While your dog is sedated, they’ll insert an IV catheter so they can administer fluids during surgery, and carry out another physical exam to check there aren’t any other health concerns or potential complications.

During the surgery

It’s up to you if you want to stay during the pre-surgery prep and the surgery itself, or if you’d prefer to drop your dog off and come back when they’re due to wake up from general anesthesia.

The veterinary team might give your dog some pain medication before the procedure to limit discomfort. During the procedure, they’ll monitor all your dog’s vital signs like their breathing, heart rate, blood pressure, body temperature, and blood oxygenation rate.

What about hospitalization?

After the veterinary surgeon completes the procedure and closes the incision site, the team will continue monitoring your dog until they wake up and recover enough to be sent home.

After most elective procedures, most dogs can go home on the same day. For urgent procedures, it’s going to depend on your pet’s health, status, pain levels, and also how confident you feel about being able to manage their post-operative care.

Caring for your dog after surgery

Just like humans, most dogs want to be in a quiet and calm environment while they’re recovering from surgery. Make sure your dog has somewhere peaceful to rest without being disturbed, and arrange to have someone at home to keep an eye on them and handle their pain management for at least the first 24 hours.

If your dog develops any of these symptoms, you should get in touch with the hospital and/or your vet straight away:

  • Loss of appetite for more than 2 days
  • Refusing to drink for more than 1 day
  • Weakness
  • Depression
  • Vomiting
  • Coughing
  • Difficulty breathing 
  • Nasal discharge
  • Diarrhea

What to expect after general anesthetic

Don’t be surprised if your fur baby is groggy and disoriented after receiving a general anesthetic. They might sleep longer or deeper, seem dull and listless, and might even need help balancing during bathroom breaks or while eating.

All of that is normal for as long as 24 hours after they wake up—but if it carries on beyond that time, you should contact your vet.

It’s also common for dogs not to have a bowel movement for 24 to 36 hours after anesthesia.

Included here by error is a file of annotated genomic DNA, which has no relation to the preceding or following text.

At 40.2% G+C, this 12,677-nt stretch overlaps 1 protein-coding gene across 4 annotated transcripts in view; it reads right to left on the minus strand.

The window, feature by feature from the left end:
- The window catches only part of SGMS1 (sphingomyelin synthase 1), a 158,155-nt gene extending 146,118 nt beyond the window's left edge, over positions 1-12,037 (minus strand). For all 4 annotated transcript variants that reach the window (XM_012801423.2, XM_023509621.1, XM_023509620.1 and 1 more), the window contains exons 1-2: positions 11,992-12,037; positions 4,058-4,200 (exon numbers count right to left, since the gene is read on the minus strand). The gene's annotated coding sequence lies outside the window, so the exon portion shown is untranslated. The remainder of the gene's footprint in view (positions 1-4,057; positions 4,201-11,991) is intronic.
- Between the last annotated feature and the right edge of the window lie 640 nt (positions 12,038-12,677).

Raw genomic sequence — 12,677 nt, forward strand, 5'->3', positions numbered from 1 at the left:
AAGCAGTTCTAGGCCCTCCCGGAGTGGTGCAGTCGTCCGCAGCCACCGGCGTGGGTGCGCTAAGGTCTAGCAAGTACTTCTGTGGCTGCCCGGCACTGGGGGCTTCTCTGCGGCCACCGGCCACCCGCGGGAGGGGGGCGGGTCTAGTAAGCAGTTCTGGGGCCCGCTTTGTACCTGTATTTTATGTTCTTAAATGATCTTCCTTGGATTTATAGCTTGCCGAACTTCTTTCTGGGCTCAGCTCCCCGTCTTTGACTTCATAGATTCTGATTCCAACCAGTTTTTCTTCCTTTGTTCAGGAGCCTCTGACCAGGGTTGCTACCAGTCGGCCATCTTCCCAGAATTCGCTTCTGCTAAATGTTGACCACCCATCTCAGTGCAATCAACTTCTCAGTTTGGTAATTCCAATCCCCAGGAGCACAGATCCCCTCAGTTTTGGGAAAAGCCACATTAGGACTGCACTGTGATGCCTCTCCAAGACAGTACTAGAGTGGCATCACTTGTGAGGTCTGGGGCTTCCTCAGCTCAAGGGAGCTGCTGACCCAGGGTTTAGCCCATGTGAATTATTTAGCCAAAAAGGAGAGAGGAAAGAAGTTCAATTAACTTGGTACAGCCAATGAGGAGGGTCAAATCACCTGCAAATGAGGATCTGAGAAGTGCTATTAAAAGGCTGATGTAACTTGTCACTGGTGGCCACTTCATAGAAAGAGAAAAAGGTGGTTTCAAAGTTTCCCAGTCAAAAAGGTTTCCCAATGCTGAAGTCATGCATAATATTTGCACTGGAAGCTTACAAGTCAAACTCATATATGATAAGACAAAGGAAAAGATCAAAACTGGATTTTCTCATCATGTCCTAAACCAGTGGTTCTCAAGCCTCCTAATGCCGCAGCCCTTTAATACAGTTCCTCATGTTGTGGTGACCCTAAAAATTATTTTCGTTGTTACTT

Exercise and activity

For the first 24 hours, your dog should only go outside for bathroom breaks. Leash them so that they don’t run or jump around while they’re outside. 

Limit indoor activities too, for at least 12 hours, or according to your vet’s specific instructions. 

Follow-up appointments

Most soft tissue surgery involves soluble sutures that disappear on their own, but if not, you’ll need to schedule an appointment to remove them.

Your vet will also arrange a follow-up appointment to check that the wound is healing properly and your dog is recovering as expected.

Caring for the incision

It’s not easy if you’re squeamish, but you might need to change your dog’s bandages and clean their incision site. Your vet will give you detailed instructions about cleaning sutures, but in general you should keep the site dry—so no long walks in the rain, and no bathing or swimming for about 10 days after surgery.

Most dogs are sent home with an Elizabethan collar—the so-called “cone of shame”—to stop them licking the incision site, and you should also watch that area for signs of infection, like redness and swelling. We’re fond of the soft, colorful versions ourselves. 

“Worst. Inner tube. Ever.”

Food and water

It’s common for dogs to bolt down too much food and drink once they get home after surgery, so limit water for the first hour, and then give them small amounts of food and drink for the first 8 hours.

Although you probably want to pamper your fur baby, it’s best to save the treats for another time. If the surgery was GI-related, your vet might ask you to only give bland food for the first day or two.

Comforting your dog during recovery time

Everyone needs a little comfort when they’re recovering from surgery, and your dog is no exception. Some pet parents find that CBD dog treats can help calm their pet down after their difficult experience. But it’s best to check with your vet before you use them.

Thundershirts are another way to help reassure and comfort your dog while they are recovering. They’re weighted dog vests that swaddle your pet and help them feel secure.

Just like humans, your dog could get bored during their recovery time, especially if they aren’t allowed to play outdoors or with their pup pals for a few days. Dog toys like the Trixie activity board or Nina Ottosen puzzle boards keep your dog’s mind stimulated so they don’t get too antsy.

Pet surgery doesn’t have to be so financially painful

If you’re feeling a bit overwhelmed by the costs of your pup going under the knife, we understand. Keeping your fur fam healthy can be expensive. We never want the fear of maxing out your credit card to be the reason you dread a vet visit (or forego an important procedure).

Pet health insurance can be an economical way to recoup many expenses you might encounter if your dog needs surgery. A base Lemonade Pet policy can help pay for diagnostics, procedures (including surgery), and medication in the event of an accident or illness. 

Click below to get started—it only takes a few minutes.



Please note: Lemonade articles and other editorial content are meant for educational purposes only, and should not be relied upon instead of professional legal, insurance or financial advice. The content of these educational articles does not alter the terms, conditions, exclusions, or limitations of policies issued by Lemonade, which differ according to your state of residence. While we regularly review previously published content to ensure it is accurate and up-to-date, there may be instances in which legal conditions or policy details have changed since publication. Any hypothetical examples used in Lemonade editorial content are purely expositional. Hypothetical examples do not alter or bind Lemonade to any application of your insurance policy to the particular facts and circumstances of any actual claim.